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A 30 year old woman with a three year history of intermittent palpitations presented to the emergency department following a typical episode. She was known to have β thalassaemia minor and took no regular medication. A 12 lead ECG on presentation demonstrated sinus rhythm with a PR interval of 112 ms but without evidence of ventricular pre-excitation. During examination, syncope occurred and transient asystole was observed on a bedside monitor. Subsequent ambulatory ECG monitoring demonstrated a single episode of asymptomatic complete atrioventricular block of 10 seconds duration occurring in the late afternoon, and preceded by Wenckebach PR interval prolongation (fig 1). Accordingly, a pacemaker (Medtronic Minuet 7108, Medtronic Ltd, Watford, UK) was implanted and programmed to DDD mode.
Palpitations continued following discharge, and during clinic follow up a non-paced regular narrow complex tachycardia with a cycle length of 260 ms occurred; this was terminated with intravenous adenosine. Her symptoms continued despite both oral verapamil and flecainide. An electrophysiological study was subsequently performed and a typical atrioventricular nodal reentrant tachycardia (AVNRT) with a cycle length of 328 ms was easily initiated following extrastimulus pacing (fig 2). Successful radiofrequency ablation of the slow pathway was performed, and AVNRT remained non-inducible following atropine and isoprenaline provocation. The patient remained in sinus rhythm following the procedure with a PR interval of 129 ms. Antiarrhythmic treatment was discontinued and at 18 months’ follow up she was asymptomatic.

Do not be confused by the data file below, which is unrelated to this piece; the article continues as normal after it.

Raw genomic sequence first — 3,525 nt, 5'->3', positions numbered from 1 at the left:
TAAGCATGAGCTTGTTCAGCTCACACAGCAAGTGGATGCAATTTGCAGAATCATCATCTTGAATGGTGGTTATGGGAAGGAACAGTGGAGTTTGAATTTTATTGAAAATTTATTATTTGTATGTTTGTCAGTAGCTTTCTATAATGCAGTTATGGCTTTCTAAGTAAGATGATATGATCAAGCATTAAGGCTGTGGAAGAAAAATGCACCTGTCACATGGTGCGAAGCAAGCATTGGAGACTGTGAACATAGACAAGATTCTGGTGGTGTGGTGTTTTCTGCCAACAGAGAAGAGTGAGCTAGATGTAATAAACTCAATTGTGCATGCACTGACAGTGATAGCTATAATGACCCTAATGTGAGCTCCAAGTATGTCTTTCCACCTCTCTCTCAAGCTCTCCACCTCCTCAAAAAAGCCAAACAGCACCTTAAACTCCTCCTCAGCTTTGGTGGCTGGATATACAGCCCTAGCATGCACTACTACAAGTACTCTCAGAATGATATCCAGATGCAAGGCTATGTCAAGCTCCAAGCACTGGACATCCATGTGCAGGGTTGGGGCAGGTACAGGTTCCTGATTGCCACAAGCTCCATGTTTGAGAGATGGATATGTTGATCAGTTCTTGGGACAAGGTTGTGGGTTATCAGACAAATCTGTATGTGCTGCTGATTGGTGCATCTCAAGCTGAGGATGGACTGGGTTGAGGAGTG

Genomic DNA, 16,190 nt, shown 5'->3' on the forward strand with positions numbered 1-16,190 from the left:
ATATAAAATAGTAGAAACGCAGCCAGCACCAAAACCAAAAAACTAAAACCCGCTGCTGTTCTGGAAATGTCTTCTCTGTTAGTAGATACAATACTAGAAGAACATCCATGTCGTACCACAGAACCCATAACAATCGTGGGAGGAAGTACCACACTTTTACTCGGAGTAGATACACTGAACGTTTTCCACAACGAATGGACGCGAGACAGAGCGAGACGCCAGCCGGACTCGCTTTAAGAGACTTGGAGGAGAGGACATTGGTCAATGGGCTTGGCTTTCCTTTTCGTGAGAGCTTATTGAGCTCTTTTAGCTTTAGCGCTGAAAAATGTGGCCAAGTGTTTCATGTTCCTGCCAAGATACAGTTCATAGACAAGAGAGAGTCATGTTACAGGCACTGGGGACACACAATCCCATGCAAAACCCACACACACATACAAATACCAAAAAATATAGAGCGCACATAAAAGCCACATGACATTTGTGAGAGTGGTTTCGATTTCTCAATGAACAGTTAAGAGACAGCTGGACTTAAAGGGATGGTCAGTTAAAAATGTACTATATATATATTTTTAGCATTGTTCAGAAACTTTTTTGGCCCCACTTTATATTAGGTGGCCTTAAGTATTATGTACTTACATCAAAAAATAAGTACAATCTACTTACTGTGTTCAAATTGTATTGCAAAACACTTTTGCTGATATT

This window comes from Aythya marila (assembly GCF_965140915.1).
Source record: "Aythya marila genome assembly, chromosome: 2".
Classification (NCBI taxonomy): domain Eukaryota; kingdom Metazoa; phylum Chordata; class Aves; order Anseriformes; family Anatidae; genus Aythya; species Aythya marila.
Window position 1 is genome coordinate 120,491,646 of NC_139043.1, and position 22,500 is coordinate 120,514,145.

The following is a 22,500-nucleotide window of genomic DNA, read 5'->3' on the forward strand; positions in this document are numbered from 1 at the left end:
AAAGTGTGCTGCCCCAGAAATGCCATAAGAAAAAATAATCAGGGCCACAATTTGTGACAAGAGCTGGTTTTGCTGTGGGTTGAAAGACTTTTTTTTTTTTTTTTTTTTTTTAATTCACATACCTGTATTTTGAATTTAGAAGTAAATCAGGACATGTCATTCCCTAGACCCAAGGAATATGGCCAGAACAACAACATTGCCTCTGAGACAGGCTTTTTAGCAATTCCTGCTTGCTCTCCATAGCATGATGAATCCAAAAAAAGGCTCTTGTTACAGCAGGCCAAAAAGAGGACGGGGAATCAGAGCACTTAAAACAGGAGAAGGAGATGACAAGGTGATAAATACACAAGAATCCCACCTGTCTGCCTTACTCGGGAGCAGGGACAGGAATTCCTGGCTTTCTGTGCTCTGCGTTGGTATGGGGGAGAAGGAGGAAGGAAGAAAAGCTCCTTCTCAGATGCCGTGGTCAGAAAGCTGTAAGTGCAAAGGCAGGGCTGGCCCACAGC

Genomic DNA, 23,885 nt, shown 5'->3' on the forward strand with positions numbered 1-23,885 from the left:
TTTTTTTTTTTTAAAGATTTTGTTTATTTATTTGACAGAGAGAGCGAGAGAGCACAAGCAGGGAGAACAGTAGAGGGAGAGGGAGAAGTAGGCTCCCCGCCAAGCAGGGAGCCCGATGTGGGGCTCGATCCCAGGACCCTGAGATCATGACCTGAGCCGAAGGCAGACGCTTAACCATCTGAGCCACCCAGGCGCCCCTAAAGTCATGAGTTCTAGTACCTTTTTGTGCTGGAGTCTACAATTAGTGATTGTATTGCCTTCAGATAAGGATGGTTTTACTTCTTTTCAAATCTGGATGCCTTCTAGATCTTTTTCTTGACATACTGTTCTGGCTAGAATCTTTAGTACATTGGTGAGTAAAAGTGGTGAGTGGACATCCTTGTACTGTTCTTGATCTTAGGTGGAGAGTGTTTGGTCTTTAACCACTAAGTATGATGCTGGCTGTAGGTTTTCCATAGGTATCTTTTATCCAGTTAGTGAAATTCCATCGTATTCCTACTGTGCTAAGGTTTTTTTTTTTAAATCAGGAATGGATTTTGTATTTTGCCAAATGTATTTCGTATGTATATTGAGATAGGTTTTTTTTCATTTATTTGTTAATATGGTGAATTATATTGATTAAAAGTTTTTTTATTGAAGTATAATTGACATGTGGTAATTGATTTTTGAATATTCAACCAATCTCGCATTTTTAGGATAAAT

Tritto and Calabrese recently described a young woman with paroxysmal first and second degree atrioventricular block, and AVNRT inducible at transoesophageal electrophysiological study.1 To our knowledge, however, this appears to be the first report of intermittent complete atrioventricular block during sinus rhythm associated with AVNRT. Episodes of atrioventricular block were documented during waking hours, suggesting that high vagal tone was unlikely to account for these episodes, and the patient was taking no concomitant medication. This case illustrates that although a patient may have impaired atrioventricular conduction, they may still be able to sustain AVNRT.